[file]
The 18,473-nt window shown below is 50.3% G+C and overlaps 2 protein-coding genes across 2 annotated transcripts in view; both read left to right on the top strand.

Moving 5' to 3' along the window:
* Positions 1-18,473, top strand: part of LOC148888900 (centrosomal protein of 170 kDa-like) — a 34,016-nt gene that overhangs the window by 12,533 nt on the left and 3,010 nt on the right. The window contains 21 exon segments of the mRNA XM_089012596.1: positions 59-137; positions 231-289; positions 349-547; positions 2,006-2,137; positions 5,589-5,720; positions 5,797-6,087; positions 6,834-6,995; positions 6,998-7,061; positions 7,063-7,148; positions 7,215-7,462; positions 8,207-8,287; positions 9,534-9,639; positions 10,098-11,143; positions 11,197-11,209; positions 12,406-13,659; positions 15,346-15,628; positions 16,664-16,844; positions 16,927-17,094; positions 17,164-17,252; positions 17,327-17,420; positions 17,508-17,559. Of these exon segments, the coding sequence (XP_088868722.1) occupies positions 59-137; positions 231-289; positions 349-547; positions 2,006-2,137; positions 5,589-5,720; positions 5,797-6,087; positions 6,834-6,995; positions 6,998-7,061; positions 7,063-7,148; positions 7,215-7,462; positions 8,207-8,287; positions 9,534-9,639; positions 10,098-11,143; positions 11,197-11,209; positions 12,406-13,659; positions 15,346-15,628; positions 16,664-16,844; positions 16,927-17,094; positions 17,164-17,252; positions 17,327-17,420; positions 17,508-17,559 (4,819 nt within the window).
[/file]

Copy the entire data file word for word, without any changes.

The 18,473-nt window shown below is 50.3% G+C and overlaps 2 protein-coding genes across 2 annotated transcripts in view; both read left to right on the top strand.

Moving 5' to 3' along the window:
* Positions 1-18,473, top strand: part of LOC148888900 (centrosomal protein of 170 kDa-like) — a 34,016-nt gene that overhangs the window by 12,533 nt on the left and 3,010 nt on the right. The window contains 21 exon segments of the mRNA XM_089012596.1: positions 59-137; positions 231-289; positions 349-547; positions 2,006-2,137; positions 5,589-5,720; positions 5,797-6,087; positions 6,834-6,995; positions 6,998-7,061; positions 7,063-7,148; positions 7,215-7,462; positions 8,207-8,287; positions 9,534-9,639; positions 10,098-11,143; positions 11,197-11,209; positions 12,406-13,659; positions 15,346-15,628; positions 16,664-16,844; positions 16,927-17,094; positions 17,164-17,252; positions 17,327-17,420; positions 17,508-17,559. Of these exon segments, the coding sequence (XP_088868722.1) occupies positions 59-137; positions 231-289; positions 349-547; positions 2,006-2,137; positions 5,589-5,720; positions 5,797-6,087; positions 6,834-6,995; positions 6,998-7,061; positions 7,063-7,148; positions 7,215-7,462; positions 8,207-8,287; positions 9,534-9,639; positions 10,098-11,143; positions 11,197-11,209; positions 12,406-13,659; positions 15,346-15,628; positions 16,664-16,844; positions 16,927-17,094; positions 17,164-17,252; positions 17,327-17,420; positions 17,508-17,559 (4,819 nt within the window).